Building Africa’s 10 Cities of

Building Africa’s 10 Cities of the Future (part II)

The real success of the Africa’s shining new cities will be in demonstrating the value of high-density, sustainable patterns of land use, such that they are widely implemented in Africa’s burgeoning metropolises (Part II)

Building Africa’s 10 Cities of

Read part I in this series

6. Westown, Eastown | Cairo, Egypt



Cairo, Africa’s first modern mega-city, now houses 10 million Cairenes; this number is projected to grow to as many people as currently live in Tanzania (about 38 million) by 2050. To house this very modern population density in such an ancient city, the Egyptian state has traditionally resorted to very limited, Modernist planning borrowed from the lexicon of Western cities: elevated highways, car-centred transport planning, and urban high-rise blocks built largely ad-hoc by residents themselves. The result has been a city in which orderly expansion is becoming impossible, and in which traffic congestion and omnipresent air pollution present a poor welcome to investors and the business community.

The Cairene elite have responded by building massive new towns and satellite cities in the desert outside the densely-inhabited Nile Delta. These were initially intended to become mixed-income communities, but the middle classes have colonised them entirely, grateful to leave behind a teeming and smoggy city but often retaining an apartment there for business use. Eastown and Westown are two of the largest of these planned communities, but even the smaller ones easily attain 400 000 inhabitants – larger than many African capitals.

However, these oases comes at a heavy price, because they are not, in fact, real oases – just plain desert. The diversion of drinking and landscaping water to these cities of privilege, which have been built without any meaningful public participation, are an act of will by an authoritarian state; but if that is the price of conducting business at an international standard in Cairo, city residents seem prepared to pay it.

Projected Population: 25 000 (Eastown), 60 000 (Westown)
Size: 112 hectares(Eastown), 122 hectares (Westown)
Projected Cost: EGP 10 Billion (Eastown), EGP 15 Billion (Westown)
Backers: SODIC Egypt
Status: currently under construction

7. Cidade de Kilamba | Luanda, Angola


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Kilamba New City” is a large housing development 30 km from Luanda, the capital city of Angola. It is being built by the China International Trust and Investment Corporation and is largely empty. Kilamba was designed to accommodate 500,000 people and includes 750 eight-storey apartment blocks, over 100 commercial premises and a dozen schools.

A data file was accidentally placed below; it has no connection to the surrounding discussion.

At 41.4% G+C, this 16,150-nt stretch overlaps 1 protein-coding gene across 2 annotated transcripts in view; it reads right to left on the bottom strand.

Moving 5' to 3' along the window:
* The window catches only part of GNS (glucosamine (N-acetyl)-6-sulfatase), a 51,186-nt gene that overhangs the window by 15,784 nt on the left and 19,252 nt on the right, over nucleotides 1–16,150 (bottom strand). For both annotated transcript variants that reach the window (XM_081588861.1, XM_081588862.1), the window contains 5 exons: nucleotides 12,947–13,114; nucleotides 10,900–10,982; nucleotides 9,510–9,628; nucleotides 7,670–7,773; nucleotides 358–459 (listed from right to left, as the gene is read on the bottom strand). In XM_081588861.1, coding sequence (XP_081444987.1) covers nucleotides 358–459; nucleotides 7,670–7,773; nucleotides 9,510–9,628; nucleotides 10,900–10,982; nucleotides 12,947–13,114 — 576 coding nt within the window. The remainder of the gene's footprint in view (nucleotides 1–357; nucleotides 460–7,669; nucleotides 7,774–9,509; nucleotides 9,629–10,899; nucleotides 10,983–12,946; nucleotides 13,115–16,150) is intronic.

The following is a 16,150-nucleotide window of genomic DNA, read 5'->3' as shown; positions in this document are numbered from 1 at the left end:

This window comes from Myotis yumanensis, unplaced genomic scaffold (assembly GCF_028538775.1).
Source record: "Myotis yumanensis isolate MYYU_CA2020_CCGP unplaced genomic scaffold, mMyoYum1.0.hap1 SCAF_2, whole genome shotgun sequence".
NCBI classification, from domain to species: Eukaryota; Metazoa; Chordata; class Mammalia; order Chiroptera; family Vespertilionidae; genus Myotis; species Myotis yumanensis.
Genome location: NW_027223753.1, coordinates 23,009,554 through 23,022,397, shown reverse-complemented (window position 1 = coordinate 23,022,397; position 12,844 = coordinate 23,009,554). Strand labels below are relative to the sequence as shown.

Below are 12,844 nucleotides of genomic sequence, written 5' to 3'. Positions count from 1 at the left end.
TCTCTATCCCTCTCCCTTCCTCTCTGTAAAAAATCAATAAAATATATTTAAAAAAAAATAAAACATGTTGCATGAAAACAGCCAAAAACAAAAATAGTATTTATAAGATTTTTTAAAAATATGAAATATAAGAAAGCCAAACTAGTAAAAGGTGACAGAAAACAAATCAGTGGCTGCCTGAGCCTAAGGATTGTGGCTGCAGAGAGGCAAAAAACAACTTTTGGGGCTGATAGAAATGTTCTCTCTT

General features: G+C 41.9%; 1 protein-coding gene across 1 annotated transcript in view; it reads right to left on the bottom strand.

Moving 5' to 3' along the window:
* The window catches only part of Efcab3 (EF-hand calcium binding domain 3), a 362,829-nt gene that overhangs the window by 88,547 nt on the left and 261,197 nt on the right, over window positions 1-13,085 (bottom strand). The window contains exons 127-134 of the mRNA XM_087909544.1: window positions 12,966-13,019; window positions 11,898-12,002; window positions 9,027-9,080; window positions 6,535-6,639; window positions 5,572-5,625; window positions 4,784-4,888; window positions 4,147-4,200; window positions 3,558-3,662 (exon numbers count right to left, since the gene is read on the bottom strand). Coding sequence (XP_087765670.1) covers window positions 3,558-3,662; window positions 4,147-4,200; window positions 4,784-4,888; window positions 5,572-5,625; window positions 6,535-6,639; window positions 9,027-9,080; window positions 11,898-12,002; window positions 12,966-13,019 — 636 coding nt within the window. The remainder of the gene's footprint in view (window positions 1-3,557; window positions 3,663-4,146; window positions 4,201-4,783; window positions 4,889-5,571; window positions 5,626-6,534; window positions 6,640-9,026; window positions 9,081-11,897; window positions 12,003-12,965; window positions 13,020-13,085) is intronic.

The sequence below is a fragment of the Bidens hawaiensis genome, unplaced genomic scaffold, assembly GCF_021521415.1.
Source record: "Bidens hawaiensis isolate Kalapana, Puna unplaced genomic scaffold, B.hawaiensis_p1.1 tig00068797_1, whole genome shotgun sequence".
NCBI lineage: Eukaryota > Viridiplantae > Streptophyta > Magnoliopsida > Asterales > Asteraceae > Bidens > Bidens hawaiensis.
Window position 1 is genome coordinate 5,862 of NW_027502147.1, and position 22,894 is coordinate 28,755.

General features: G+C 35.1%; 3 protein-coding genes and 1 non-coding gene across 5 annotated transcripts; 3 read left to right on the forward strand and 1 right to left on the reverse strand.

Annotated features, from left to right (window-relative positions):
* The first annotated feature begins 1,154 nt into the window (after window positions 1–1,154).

The cost is reported as US$3.5 billion, financed by a Chinese credit line and repaid by the Angolan government with oil. As of July 2012, the buildings were largely complete but still unoccupied. Only 220 apartments had been sold out of the first release of 2,800. Sales have been slow because of the difficulty in obtaining mortgage loans.

One school is in operation, but children are bussed in from other areas as there are none living nearby. The government plans to use some of the residential blocks as social housing. Although Kilamba contributes to meeting the election pledge made by President Jose Eduardo dos Santos in 2008 to build a million new homes in four years, Angola does not have a large middle class able to buy such homes.

The city, long famous as a white elephant, is starting to fill up in the wake of legislative changes that make it easier for Angolans to finance home ownership; however, for many, the city is still an example of the kind of top-down planning that explains Angola’s failure to convert its oil wealth into the guarantee of a minimum level of basic services for its people.

Projected Population: 200 000 (built), 15 000 (currently occupied; this number grows weekly)
Size: 880 hectares
Projected Cost: rumoured to approach USD 3.5 billion
Backers: Imobiliaria Sonangol (Angola’s state-owned oil utility), Industrial and Commercial Bank of China (as well as other Chinese contractors)
Status: built, still mostly empty, now filling up

8. La Cité du Fleuve | Kinshasa, DRC

Kin Cite du Fleuve'09 design (